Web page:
February 27, 2023

Effect of Returning to
Historical Estimated Tax Payment Schedule


Some Taxpayers Make Estimated Tax Payments Throughout the Year. State law requires taxpayers to pay income taxes as they earn income. Most taxpayers meet this requirement through income tax withholding that is taken out of their regular paycheck. Businesses and some individuals with significant capital gains or other nonwage income instead make quarterly estimated tax payments to meet this state requirement. This prepayment of corporate and personal income tax throughout the year improves compliance and helps align the timing of tax payments with earnings. For many years, the state directed taxpayers to make four roughly equal estimated tax payments. These payments are made in April, June, and September of the year the income is earned, as well as January of the following year.

State Changed Payment Schedule During Great Recession to Address Budget Problem. The 2008‑09 budget changed the quarterly estimated tax payment schedule. The budget increased the required payment amount for April and June from a total of 50 percent to 60 percent (and reduced the required amount for the rest of the year). This change had the effect of accelerating tax collections from 2009‑10 into 2008‑09, thereby improving the 2008‑09 budget condition. As the state’s fiscal situation continued to deteriorate in 2009, the 2009‑10 budget package again changed the quarterly estimated tax payment schedule to collect 70 percent in the first half of the fiscal year and 30 percent in the second, improving the 2009‑10 budget condition. Figure 1 below summarizes these changes.

Figure 1

Overview of Changes to Estimated Tax Payment Schedule


Payment Due on the 15th Day of:

Percent of Total Estimated Tax Due:

Personal Income


Prior to 2009





4th month, typically April






6th month, typically June






9th month, typically September





12th month, typically December




Actual Estimated Tax Payments Differ From Schedule. Some people make extra tax payments in months other than April, June, and January. For example, tax filers make estimated tax payments when they realize gains that they had not anticipated. Also, about one-quarter of tax filers make regular payments in September, even though state law no longer requires a September payment. In part, the variation from the state payment schedule is driven by the federal payment schedule, which is still made up of four equal payments Many taxpayers also make larger estimated tax payments at the end of the tax year. Due to this divergence from the schedule, tax filers pay significantly less than 70 percent of their estimated tax liability in the first half of the year and significantly more than 30 percent of their estimated tax liability in the second half of the year. In fact, tax filers typically pay less than half of their tax liability in the first half of the year, despite the schedule changes instituted in 2008 and 2009. (While there are penalties for underpaying estimated taxes, taxpayers with uneven income timing can avoid or minimize penalties if they make full estimated payments when they earn the income.) Figure 2 shows the share of estimated personal income tax liability paid in the first half of the year before and after the timing changes made in 2008 and 2009. Similarly, Figure 3 shows the share of estimated corporation tax liability paid in the first half of the year before and after these changes.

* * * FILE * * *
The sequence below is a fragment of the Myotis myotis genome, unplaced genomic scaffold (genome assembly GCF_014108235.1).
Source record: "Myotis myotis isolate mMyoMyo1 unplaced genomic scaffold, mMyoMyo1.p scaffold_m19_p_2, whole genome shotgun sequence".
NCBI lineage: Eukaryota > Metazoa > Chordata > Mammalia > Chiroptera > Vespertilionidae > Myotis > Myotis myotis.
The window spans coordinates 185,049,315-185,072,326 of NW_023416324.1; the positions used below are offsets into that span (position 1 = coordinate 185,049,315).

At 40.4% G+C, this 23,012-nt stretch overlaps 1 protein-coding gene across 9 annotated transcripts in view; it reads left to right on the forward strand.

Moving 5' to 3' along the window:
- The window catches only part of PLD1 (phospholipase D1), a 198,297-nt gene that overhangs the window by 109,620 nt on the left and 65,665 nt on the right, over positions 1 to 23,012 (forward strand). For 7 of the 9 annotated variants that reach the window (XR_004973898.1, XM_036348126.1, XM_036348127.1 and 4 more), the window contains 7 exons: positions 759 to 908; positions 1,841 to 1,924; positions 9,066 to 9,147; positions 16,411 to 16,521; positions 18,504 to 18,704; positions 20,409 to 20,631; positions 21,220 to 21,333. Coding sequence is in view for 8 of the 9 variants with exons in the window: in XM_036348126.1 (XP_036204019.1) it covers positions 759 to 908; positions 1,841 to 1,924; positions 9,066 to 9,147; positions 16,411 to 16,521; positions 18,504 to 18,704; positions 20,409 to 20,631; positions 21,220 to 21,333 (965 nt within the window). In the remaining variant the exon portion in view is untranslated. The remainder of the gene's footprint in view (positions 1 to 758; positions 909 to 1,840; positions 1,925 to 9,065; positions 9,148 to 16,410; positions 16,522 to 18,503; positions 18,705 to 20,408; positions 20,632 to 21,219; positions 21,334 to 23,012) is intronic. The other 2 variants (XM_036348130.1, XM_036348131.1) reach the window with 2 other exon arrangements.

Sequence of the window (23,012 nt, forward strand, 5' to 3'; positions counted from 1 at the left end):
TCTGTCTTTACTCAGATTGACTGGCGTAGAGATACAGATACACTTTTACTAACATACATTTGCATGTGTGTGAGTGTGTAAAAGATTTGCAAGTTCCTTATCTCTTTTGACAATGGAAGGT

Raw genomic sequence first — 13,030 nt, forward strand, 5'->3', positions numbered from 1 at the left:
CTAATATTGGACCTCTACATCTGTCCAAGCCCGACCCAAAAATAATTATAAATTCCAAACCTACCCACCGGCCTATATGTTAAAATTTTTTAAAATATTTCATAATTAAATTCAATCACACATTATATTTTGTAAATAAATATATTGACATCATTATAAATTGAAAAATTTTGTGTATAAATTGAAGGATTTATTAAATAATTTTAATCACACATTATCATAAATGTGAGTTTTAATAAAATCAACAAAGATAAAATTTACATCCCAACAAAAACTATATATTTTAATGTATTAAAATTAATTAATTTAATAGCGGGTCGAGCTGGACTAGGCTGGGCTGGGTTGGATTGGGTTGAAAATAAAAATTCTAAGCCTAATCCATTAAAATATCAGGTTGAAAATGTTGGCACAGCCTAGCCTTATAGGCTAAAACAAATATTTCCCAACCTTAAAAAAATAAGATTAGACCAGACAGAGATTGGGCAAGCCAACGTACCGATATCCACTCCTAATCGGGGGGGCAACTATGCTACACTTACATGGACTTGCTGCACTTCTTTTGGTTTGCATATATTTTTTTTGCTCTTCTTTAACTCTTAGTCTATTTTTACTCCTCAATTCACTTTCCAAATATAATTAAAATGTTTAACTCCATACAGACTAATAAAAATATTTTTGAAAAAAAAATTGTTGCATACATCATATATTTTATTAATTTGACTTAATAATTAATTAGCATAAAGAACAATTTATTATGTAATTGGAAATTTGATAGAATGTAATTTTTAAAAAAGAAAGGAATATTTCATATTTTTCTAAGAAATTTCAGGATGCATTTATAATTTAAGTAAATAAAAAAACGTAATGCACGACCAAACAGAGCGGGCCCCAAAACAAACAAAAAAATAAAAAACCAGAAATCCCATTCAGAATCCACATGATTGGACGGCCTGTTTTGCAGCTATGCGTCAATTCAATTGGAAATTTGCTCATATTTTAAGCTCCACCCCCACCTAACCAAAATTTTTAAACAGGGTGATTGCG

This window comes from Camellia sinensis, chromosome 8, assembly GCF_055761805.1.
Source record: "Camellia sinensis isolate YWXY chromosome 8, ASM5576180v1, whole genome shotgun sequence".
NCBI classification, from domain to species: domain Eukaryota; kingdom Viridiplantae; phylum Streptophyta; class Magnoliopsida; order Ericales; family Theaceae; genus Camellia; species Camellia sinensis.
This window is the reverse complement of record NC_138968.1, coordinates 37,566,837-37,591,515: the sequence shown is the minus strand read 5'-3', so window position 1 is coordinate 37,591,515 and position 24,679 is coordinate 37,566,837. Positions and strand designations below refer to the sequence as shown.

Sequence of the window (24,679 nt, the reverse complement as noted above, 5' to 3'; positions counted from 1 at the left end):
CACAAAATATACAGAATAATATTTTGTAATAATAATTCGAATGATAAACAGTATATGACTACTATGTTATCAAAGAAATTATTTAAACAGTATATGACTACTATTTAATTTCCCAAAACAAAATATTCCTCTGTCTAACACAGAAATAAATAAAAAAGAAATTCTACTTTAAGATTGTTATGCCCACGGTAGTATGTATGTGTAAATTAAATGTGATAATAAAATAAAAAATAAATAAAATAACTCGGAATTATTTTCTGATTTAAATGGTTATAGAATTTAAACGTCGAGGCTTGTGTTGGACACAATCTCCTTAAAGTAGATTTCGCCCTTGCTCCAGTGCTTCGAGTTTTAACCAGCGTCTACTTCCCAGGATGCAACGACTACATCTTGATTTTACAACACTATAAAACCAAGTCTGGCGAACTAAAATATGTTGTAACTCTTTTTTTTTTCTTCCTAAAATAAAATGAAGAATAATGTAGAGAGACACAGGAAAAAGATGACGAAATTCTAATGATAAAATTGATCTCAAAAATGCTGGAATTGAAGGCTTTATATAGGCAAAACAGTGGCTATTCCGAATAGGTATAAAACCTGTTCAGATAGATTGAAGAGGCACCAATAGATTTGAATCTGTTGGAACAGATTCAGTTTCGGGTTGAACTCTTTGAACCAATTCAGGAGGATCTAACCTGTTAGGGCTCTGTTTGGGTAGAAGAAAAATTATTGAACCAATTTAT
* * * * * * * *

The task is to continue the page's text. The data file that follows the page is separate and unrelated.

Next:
Personal Income Tax Estimated Payments Paid in First Half of Year Increased Corporate Tax Estimated Payments Paid in First Half of Year Increased

Due to Divergence From Equal Payments, Great Recession Changes Led to Modest Shift. As a result of the divergence from equal payments discussed above, in practice, the 2008 and 2009 timing shifts yielded relatively small tax payment shifts. Specifically, instead of shifting 20 percent of estimated tax payments into the first half of the year, the 2008 and 2009 changes had the effect of shifting an average of about 8 percent of personal income estimated payments and about 13 percent of corporation estimated payments.

Fiscal Effect of Returning Estimated Payments to 25 Percent Per Quarter

Revenue Shift. Returning personal and corporate income tax estimated payment amounts to four equal payments, beginning in tax year 2024, would shift about 8 percent of personal income tax estimated payments and 13 percent of corporation estimated payments from 2023‑24 to 2024‑25. This would occur because taxpayers would make fewer estimated payments in the first half of 2024 and more estimated payments in the second half of 2024. These amounts are lower than the 20 percent change that would be reflected in statute due to the payment divergence discussed in the previous section. Based on our November revenue forecasts, this change would reduce General Fund revenues by roughly $5 billion in 2023‑24. Returning to the historical payment schedule would have little net effect on revenue in 2024‑25. Specifically, while the change would shift roughly $5 billion from 2023‑24 to 2024‑25, the change also would have the effect of shifting a similar amount from 2024‑25 to 2025‑26. As a result, the net impact on 2024‑25 and later years would minimal.

Changes to Constitutional Budget Requirements. The revenue shift described above would result in changes to the state’s constitutional minimum funding requirement for schools. Specifically, the minimum funding requirement would go down by roughly $2 billion in 2023‑24 and remain the same amount in 2024‑25. The revenue shift also would have minor effects on Proposition 2 (2014) reserve requirements.

Administrative Costs. The Franchise Tax Board estimates that returning estimated payments to four equal payments would result in one-time administrative costs of $151,000 in 2023‑24.